• fail indicators from the fan assembly and the mate fan assembly;
    • Ethernet Switch alarms;
    • Breaker panel alarm(s);
    • LOS regarding A or B timing planes and/or errors therein;
    • 12-bit BCTM position; and
    • PBA Health and Presence signals.

The functionality of the PLL block 355 which interfaces with the SFI decode and status generator 352 has been set forth hereinabove with respect to FIGS. 13A and 13B. Three PLLs, which are provided in order to generate 19.44 MHz, 8.192 MHz, and 1.544 MHz output clocks that are phase-locked to the selected 19.44 MHz input timebase (either A, B, or local timebase), are implemented with a 3.088 MHz VCXO, a 32.768 MHz VCXO, and a 38.88 MHz VCXO. A CPLD is used to count down the 3.088 MHz PLL output to 8 KHz (dividing by 386). The CPLD also counts down the 32.768 MHz PLL output to 8 KHz (dividing by 4,096). These counted-down 8 KHz outputs are fed to the inputs of a comparator of the phase detectors where they are kept phase-aligned with the signal input of the phase detector, which is preferably driven by the 8 KHz signal derived from the selected time base.

The 38.88 MHz PLL output is divided by 2 in the CPLD and fed back to the comparator input of the 38.88 MHz phase detector. This divided-by-2 clock (i.e., 19.44 MHz) is also driven to the eight CPCI slots. Further, the 3.088 MHz PLL output is also divided by 2 (resulting in 1.544 MHz) and driven to the eight CPCI slots. The 32.768 MHz PLL output is divided by 4 in the CPLD whereby the resulting 8.192 MHz clock is driven to the slots as well. The output of the 32.768 MHz PLL is used to provide the CPCI bus clock to the slots when the BCTM is configured to perform system slot functions by driving the SYSEN# high.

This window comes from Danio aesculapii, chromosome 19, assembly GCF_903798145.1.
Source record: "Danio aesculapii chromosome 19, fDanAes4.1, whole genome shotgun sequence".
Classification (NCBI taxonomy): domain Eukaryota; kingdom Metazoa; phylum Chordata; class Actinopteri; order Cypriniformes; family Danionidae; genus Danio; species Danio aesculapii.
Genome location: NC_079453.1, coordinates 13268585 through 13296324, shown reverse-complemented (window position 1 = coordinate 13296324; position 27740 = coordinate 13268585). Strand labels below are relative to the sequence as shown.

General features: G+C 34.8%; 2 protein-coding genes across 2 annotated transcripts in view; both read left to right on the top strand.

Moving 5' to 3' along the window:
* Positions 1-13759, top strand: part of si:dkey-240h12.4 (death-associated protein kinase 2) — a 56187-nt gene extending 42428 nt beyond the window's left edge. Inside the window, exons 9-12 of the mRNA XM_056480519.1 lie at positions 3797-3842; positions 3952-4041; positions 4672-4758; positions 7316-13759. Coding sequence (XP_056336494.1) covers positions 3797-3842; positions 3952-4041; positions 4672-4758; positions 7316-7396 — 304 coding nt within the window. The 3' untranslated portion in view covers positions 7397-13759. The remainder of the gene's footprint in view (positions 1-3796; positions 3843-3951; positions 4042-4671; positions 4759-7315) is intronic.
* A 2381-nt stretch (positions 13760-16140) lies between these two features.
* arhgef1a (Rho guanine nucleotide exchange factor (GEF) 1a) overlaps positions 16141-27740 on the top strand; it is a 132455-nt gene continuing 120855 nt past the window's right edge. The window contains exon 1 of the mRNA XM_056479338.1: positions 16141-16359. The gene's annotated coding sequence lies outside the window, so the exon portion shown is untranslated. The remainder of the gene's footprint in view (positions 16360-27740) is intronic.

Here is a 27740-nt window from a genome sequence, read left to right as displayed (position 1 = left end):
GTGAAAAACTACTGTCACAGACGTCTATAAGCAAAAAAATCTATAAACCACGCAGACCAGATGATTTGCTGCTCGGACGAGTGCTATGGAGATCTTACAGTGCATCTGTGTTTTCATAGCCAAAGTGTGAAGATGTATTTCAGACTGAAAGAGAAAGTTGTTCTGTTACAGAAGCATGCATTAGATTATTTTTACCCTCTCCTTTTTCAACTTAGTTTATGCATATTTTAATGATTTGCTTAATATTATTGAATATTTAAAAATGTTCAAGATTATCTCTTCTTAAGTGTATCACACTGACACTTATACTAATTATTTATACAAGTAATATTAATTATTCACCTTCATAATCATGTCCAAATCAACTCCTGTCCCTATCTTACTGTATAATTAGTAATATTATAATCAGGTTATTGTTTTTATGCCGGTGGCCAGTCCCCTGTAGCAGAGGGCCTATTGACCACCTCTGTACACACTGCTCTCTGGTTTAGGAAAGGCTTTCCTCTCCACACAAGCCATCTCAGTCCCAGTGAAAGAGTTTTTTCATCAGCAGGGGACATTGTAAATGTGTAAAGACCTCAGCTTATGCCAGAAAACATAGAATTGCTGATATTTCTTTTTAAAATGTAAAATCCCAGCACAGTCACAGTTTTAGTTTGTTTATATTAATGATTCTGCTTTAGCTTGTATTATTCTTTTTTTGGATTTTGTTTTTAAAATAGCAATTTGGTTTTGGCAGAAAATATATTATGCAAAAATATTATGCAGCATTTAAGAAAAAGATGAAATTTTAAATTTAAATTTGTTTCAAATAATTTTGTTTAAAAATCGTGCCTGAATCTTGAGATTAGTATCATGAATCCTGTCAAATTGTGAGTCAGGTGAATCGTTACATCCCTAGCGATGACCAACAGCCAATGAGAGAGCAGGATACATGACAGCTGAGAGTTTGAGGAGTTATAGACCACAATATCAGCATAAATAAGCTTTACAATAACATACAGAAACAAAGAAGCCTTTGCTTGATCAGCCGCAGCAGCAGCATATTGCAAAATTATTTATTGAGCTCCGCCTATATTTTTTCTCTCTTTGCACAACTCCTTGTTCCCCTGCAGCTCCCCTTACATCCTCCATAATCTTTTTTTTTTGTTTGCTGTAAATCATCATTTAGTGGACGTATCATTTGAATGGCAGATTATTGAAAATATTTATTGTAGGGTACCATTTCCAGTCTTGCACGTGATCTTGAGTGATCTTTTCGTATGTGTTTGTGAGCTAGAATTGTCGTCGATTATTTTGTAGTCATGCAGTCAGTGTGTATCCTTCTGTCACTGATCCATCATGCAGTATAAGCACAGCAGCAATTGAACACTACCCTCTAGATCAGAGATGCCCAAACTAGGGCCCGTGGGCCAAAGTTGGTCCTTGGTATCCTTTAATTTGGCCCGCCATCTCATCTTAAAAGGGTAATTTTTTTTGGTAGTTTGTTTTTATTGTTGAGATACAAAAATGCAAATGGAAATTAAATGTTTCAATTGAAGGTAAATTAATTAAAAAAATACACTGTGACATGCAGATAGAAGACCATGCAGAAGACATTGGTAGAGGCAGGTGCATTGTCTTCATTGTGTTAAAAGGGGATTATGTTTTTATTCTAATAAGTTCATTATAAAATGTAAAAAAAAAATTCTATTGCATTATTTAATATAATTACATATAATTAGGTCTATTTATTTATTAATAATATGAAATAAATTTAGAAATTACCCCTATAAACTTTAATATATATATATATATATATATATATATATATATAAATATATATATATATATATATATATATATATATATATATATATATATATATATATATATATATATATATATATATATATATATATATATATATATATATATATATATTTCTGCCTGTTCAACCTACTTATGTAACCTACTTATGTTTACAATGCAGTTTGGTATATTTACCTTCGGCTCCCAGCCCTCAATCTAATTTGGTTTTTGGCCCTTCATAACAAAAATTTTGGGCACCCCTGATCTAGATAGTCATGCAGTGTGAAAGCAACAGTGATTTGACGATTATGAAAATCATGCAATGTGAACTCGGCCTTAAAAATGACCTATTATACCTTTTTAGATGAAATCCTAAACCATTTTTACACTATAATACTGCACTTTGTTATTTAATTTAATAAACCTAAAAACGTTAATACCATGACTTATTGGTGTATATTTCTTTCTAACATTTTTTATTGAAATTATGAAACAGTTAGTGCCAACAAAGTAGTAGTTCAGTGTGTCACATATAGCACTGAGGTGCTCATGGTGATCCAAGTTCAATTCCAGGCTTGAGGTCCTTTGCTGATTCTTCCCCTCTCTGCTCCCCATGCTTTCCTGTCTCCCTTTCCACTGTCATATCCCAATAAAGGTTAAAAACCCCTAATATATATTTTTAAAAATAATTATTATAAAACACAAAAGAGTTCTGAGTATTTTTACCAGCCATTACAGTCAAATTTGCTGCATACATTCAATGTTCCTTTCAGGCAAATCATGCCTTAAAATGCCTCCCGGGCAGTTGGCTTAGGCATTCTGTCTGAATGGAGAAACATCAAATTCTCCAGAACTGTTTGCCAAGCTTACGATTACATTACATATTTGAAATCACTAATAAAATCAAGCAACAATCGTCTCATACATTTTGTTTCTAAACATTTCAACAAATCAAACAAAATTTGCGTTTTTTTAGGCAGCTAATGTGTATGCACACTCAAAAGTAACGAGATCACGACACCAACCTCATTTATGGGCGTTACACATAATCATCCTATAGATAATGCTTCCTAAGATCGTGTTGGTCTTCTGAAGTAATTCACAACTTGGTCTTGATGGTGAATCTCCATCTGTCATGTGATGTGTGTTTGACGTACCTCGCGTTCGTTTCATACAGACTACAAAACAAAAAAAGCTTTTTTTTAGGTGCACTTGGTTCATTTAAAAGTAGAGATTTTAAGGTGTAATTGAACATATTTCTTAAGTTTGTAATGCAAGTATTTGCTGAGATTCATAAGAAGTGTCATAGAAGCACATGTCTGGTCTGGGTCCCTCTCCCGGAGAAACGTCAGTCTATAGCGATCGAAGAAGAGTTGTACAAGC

The BCTM utilizes buffers 408 and 412 that drive the clocks, SFI and narrowband data (via RS-422 drivers and receivers 414 connected to the external connector 402B) to and from the backplane connectors. In a presently preferred exemplary embodiment, the buffers are 3.3V buffers with 33 Ω series resistors on the outputs.

As explained in the foregoing, the CPCI bus control functionality of the BCTM (i.e., arbitration and providing bus clocks), embodied in the PCI bus control and arbitration block 320, is enabled when the SYSEN# signal is driven high. Otherwise, when the SYSEN# signal is driven low, the BCTM senses that there is a system controller card in slot-1 (i.e., system slot) and, accordingly, tri-states its CPCI bus clock drivers and bus grant drivers. In this “non-system slot” mode, the BCTM accepts a 33 MHz PCI clock and a reset signal from the system controller card/board in slot-1. Thereafter, it drives the reset signal out to the remaining slots, slot-2 to slot-8, as qualified by the inhibit signals decoded from the selected SFI data stream.

Referring now to FIGS. 15A and 15B, depicted therein are exemplary mapping schemes for the bus arbitration signals (i.e., REQ# and GNT# signals) when the BCTM 116 is not in the “system slot” mode. Responsive to SYSEN# being driven low, the BCTM 116 takes the bus request (REQ#) signal 185-2 from slot-2 186-2 and feeds it back as signal 185-1 to the system slot 186-1, which receives the remaining six REQ# signals 185-3 to 185-8 directly, as depicted in FIG. 15A. Similarly, in the non-system slot mode, the BCTM card 116 receives the GNT# signal 187-1 from the system slot 186-1 and loops it back out to slot-2 186-2 as signal 187-2. The remaining GNT# signals 187-3 to 187-8 are provided by the system slot board 186-1 directly.